Anne. I would I were, to be reveng'd on thee. Glo. It is a quarrel most unnatural, i'! To be reveng'd on him that loveth thee.

Anne. It is a quarrel just and reasonable, ; To be reveng'd on him that kill'd my husband.

Glo. He that bereft thee, lady, of thy husband, Did it to help thee to a better husband.

Anne. His better doth 'not breathe upon the earth. Glo. He lives, that loves you better than he could.

Anne. Naine him.' Glo.

Plantagenet. Anne.

Why, that was he. Glo. The self-same name, but one of better riature. Anne. Where is he?

[spit at me? Glo. Here: [She spits at him] Why dost thou Anne. 'Would it were mortal poison, for thy sake! Glo. Never came poison from so sweet a place.

Anne. Never hung poison on a fouler toad." Out of my sight! thou dost infect mine eyes. Glo. Thine eyes, sweet lady, bave infected mine. Anne. 'Would they were basilisks, to strike thee dead!

Glo. I would they were, that I might die at once; For now they kill me with a living death. . Those eyes of thine from mine have drawn salt tears, Sham'd their aspects with store of childish drops :

These eyes, which never shed remorseful tear,-
Not, when my father York and Edward wept,
To hear the piteous moạn that Rutland made,
When black-fac'd Clifford shook his sword at him:
Nor when thy warlike father, like a child,
Told the sad story of my father's death; :;
And twenty times made pause, to,sob, and weep,
That all the standers-by had wet their cheeks,
Like trees bedash'd with rain: in that sad time,
My manly eyes did scorn an humble tear;
And what these sorrows could not thence exhale,
Thy beauty hath, and made them blind with weeping.
I never su'd to friend, nor enemy; I .
My tongue could never learn sweet soothing word ;
But now thy beauty is propos'd my fee,
My proud heart sues, and prompts my tongue to speak.

. ". TShe looks scornfully at him.
Teach not thy lip such seorn'; for it was made i
For kissing, lady, not for such contempt.
If thy revengeful heart cannot forgive, i' .
Lo! here I lend thee this sharp-pointed sword;
Which if thou please to hide in this true breast,
And let the soul forth that adoreth thee,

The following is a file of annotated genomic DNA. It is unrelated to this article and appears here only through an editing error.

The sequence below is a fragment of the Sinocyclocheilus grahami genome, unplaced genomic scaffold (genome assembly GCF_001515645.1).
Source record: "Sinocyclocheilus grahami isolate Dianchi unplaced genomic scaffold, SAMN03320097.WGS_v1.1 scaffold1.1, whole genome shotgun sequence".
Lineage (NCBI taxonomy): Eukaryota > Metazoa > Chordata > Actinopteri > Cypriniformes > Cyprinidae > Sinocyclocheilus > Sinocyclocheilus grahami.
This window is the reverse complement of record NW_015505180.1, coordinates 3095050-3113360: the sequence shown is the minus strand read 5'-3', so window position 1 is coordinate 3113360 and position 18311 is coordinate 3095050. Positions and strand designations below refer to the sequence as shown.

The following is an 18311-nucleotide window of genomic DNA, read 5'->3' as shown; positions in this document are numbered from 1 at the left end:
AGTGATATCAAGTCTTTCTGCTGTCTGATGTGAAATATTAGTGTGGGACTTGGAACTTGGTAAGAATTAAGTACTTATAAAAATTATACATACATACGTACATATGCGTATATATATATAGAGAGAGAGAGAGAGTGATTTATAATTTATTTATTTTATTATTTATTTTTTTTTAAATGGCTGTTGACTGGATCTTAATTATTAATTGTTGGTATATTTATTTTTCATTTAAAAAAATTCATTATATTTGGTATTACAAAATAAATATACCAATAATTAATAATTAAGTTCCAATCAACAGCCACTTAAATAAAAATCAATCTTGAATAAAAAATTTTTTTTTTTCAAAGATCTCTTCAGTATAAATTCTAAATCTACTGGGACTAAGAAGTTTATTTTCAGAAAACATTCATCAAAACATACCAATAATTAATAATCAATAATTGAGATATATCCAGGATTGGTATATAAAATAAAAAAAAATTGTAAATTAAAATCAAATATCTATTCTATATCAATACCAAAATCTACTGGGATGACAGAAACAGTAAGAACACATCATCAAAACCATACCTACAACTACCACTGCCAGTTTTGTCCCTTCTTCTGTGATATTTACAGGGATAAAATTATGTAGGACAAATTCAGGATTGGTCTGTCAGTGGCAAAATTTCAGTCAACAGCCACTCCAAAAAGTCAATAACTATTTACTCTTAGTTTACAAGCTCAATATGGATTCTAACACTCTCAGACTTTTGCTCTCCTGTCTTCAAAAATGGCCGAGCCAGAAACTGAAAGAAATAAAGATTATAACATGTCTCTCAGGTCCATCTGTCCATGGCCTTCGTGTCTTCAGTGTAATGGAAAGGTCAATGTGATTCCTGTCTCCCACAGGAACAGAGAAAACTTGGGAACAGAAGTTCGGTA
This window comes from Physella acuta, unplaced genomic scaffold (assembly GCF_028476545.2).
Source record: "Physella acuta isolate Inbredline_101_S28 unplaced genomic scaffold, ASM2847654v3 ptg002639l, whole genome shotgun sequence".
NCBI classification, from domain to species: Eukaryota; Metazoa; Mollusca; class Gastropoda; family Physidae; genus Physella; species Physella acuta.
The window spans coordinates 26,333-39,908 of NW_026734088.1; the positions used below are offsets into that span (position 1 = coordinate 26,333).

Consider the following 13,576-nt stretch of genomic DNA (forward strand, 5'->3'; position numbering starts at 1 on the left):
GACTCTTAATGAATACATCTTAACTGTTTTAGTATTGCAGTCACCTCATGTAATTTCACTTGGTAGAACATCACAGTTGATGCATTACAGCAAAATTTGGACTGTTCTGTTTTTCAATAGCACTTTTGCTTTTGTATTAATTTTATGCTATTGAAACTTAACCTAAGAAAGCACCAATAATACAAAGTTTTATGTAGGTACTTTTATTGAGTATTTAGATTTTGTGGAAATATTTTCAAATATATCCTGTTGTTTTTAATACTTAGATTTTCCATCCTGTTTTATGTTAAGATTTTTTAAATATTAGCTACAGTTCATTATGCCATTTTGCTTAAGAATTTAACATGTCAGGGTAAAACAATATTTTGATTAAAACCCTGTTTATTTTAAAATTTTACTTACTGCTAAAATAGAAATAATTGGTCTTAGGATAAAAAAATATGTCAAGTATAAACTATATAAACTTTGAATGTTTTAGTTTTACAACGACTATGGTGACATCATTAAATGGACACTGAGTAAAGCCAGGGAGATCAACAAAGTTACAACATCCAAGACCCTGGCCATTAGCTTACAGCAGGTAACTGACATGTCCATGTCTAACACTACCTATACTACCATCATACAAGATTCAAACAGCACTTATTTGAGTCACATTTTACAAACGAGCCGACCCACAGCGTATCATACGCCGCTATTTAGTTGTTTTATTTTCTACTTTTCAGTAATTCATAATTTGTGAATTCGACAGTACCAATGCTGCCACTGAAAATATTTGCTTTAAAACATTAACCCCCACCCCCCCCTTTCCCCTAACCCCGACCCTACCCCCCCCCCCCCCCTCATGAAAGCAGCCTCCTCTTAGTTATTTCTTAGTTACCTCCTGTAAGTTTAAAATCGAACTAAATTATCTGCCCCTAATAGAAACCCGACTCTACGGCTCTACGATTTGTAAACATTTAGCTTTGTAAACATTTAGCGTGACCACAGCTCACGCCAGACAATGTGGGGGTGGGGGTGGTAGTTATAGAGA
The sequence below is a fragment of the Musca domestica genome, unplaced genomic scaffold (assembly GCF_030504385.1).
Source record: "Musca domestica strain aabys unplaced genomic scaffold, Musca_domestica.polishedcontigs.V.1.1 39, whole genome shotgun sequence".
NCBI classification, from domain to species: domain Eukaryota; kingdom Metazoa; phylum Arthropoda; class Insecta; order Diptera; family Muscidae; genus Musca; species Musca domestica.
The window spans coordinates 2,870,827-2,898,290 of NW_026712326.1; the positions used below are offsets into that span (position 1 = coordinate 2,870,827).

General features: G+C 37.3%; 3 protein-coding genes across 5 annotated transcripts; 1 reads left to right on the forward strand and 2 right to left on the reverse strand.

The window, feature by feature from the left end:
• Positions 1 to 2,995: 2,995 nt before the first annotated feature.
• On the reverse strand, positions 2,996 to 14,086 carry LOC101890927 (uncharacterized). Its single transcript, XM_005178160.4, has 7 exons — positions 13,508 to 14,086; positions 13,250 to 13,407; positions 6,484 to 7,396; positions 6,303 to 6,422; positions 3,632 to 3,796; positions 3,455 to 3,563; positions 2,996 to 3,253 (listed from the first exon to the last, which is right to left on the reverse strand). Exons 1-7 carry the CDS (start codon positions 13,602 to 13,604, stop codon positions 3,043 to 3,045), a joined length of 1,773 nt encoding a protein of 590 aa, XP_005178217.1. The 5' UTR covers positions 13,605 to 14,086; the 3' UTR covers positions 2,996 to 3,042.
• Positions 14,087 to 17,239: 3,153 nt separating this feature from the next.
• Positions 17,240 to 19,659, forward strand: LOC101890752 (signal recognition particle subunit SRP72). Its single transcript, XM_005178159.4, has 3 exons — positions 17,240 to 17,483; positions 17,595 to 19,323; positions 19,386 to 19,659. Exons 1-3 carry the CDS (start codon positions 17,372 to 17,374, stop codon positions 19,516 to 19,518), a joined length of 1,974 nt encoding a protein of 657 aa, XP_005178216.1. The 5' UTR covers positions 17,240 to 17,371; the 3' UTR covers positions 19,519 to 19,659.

I lay it naked to the deadly stroke,
And humbly beg the death upon my knee.
[He lays his Breast open; she offers at it with

.. his Sword. Nay, do not pause : for I did kill king Henry; But 'twas thy beauty that provoked me. , Nay, now despatch'; 'twas I that stabb'd young Ed

ward;- ;! [She again offers at his Breust. But 'twas thy heavenly face that set me on.".

ni (She lets fall the Sword. Take up the sword again, or take up me. ,'

Anne. Arise, dissembler: though I wish thy death, I will not be thy executioner Glo. Then bid mę kill myself, and I will do it. Anne. I have already. Glo. . ...,: That was in thy rage: Speak it again, and, even with the word, This hand, which, for thy love, did kill ihy love,

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Shall, for thy love, kill a far truer love;
To both their deaths shalt thou be accessary.

Anne. I would, I knew thy heart.,
Glo. 'Tis figur'd in in

My tongue. Anne. I fear me, both are false. Glo. Then meni

Were never true.
Anne. Well, well, put up your sword.
Glo. Say then, my peace is made in
Anne. I'hat shall" you know

Hereafter.
Glo. But shall I live in hope?
Anne. All men,

I hope, live so.
Glo. Vouchsafe to wear this ring.
Anne. To take, is not to give. [She puts on the Ring

Glo. Look, how this ring encompasseth Lhy finger,
Even so thy breast encloseth my poor heart;
Wear both of them, for both of them are thine.
And if thy poor devoted servant may
But beg one favour at thy gracious hand,
Thou dost confirm his happiness for ever.

Anne. What is it?
Glo. That it may please you leave these sad designs
To him that hath more cause to be a mourner,
And presently repair to Crosby-place:
Where-after I have solemnly interr'd
At Chertsey monastry this noble king,
And wet his grave with my repentant tears, .,
I will with all expedient duty see you :
For divers unknown reasons, I beseech you,
Grant me this boon.

Anne. With all my heart? and much it joys me too,
To see you are become so penitent. .
Tressel, and Berkley, go along with me.
Glo. Bid me fa
Anne. .

'Tis more than you deserve :
But, since you teach me how to flatter you,
Imagine I have said farewell already.

[Exeunt Lady Anne, Tressel, and Berkley.